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Role of supplementary health insurance in switching behaviour of consumers in the Netherlands.

Holst, L., Brabers, A.E.M., Jong, J.D. de. Role of supplementary health insurance in switching behaviour of consumers in the Netherlands. European Journal of Public Health: 2018, 28(supl. 4) 249. Abstracts: 11 th European Public Health conference: Winds of change: towards new ways of improving public health in Europe, Ljubljana, Slovenia 28 November –1 December 2018.
Background
The healthcare systems of several countries have elements of managed competition in which consumers can choose between multiple insurers. The goal of a healthcare system based on managed competition is that it maintains the quality of care while keeping it accessible for all. In order to let the principle of managed competition function properly, all consumers should have equal opportunities to switch insurer. There are indications that some consumers experience barriers to switch, which could have negative consequences for the intended goals of the system.

Aim
This study aims to explore the role of the supplementary health insurance in the switching behaviour of consumers in the Netherlands. Dutch citizens are obliged to take out a basic insurance and can opt for supplementary insurance. Due to rising costs, policy could be directed at limiting the coverage of the basic insurance causing the supplementary insurance to become more important.

Methods
Questionnaires have been sent to 1,500 members of the Dutch Health Care Consumer Panel (DHCCP) in February 2017 and 1,854 members of the National Panel of the Chronically Ill and Disabled (NPCD) in April 2017. The response rates were respectively 44% (n = 659) and 86% (n = 1,593).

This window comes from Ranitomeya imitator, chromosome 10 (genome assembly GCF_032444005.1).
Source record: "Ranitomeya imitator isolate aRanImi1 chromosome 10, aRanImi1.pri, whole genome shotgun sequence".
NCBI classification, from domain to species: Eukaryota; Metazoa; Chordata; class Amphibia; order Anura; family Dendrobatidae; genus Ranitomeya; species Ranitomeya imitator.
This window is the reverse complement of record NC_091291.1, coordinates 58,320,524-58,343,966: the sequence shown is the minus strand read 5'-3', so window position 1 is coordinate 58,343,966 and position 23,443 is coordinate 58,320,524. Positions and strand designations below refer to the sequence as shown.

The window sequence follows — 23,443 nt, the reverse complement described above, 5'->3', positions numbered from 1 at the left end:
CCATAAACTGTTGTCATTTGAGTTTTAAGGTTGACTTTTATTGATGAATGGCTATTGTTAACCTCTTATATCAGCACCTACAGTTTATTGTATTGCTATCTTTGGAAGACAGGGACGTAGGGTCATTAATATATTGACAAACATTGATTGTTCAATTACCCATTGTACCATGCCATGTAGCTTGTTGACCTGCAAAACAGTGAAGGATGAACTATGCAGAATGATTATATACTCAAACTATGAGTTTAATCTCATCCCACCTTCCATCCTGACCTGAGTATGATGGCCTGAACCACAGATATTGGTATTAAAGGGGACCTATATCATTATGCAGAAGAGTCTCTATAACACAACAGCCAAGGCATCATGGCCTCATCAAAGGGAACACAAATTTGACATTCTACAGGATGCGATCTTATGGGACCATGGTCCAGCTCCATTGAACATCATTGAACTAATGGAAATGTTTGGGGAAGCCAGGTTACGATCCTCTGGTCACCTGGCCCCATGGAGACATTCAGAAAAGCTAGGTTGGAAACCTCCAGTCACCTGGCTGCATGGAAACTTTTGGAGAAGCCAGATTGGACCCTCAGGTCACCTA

Results
In the general population, 6% of the consumers with a supplementary insurance switched insurer, while 16% of the consumers without a supplementary insurance switched. Chronically ill and disabled consumers with a supplementary insurance switched less, namely 5%. Reasons why consumers do not switch are now further analyzed.

Conclusions
Preliminary results show that consumers with a supplementary insurance switch less often than consumers without a supplementary insurance. Potential reasons for this finding are that consumers with a supplementary insurance are more risk averse and rather avoid the decision to switch. This might imply that the principle of managed competition in the Dutch healthcare system does not work entirely as intended.

Key messages:
Having a supplementary insurance can hold consumers back to switch from insurer.
The supplementary insurance can have implications for how the system of managed competition works.